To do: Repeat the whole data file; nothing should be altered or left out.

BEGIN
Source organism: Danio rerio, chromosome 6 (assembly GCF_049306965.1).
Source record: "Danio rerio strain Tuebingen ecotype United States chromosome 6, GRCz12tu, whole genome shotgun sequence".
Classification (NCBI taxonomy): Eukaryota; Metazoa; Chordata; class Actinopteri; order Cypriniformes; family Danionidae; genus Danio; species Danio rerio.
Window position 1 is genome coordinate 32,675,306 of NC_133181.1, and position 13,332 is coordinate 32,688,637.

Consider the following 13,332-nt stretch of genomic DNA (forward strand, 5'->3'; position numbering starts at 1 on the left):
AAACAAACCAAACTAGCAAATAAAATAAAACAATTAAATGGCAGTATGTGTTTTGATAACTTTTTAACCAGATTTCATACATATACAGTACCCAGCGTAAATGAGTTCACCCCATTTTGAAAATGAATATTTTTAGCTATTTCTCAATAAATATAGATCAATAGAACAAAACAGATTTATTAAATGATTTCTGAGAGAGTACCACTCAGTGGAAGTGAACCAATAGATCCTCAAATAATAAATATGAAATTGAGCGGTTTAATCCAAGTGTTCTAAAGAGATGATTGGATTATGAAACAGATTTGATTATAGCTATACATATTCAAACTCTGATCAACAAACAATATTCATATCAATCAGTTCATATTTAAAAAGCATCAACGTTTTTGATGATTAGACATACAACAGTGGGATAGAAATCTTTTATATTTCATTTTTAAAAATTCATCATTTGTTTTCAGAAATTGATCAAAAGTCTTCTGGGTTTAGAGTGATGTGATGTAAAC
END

Source organism: Danio rerio, chromosome 6 (assembly GCF_049306965.1).
Source record: "Danio rerio strain Tuebingen ecotype United States chromosome 6, GRCz12tu, whole genome shotgun sequence".
Classification (NCBI taxonomy): Eukaryota; Metazoa; Chordata; class Actinopteri; order Cypriniformes; family Danionidae; genus Danio; species Danio rerio.
Window position 1 is genome coordinate 32,675,306 of NC_133181.1, and position 13,332 is coordinate 32,688,637.

Consider the following 13,332-nt stretch of genomic DNA (forward strand, 5'->3'; position numbering starts at 1 on the left):
AAACAAACCAAACTAGCAAATAAAATAAAACAATTAAATGGCAGTATGTGTTTTGATAACTTTTTAACCAGATTTCATACATATACAGTACCCAGCGTAAATGAGTTCACCCCATTTTGAAAATGAATATTTTTAGCTATTTCTCAATAAATATAGATCAATAGAACAAAACAGATTTATTAAATGATTTCTGAGAGAGTACCACTCAGTGGAAGTGAACCAATAGATCCTCAAATAATAAATATGAAATTGAGCGGTTTAATCCAAGTGTTCTAAAGAGATGATTGGATTATGAAACAGATTTGATTATAGCTATACATATTCAAACTCTGATCAACAAACAATATTCATATCAATCAGTTCATATTTAAAAAGCATCAACGTTTTTGATGATTAGACATACAACAGTGGGATAGAAATCTTTTATATTTCATTTTTAAAAATTCATCATTTGTTTTCAGAAATTGATCAAAAGTCTTCTGGGTTTAGAGTGATGTGATGTAAAC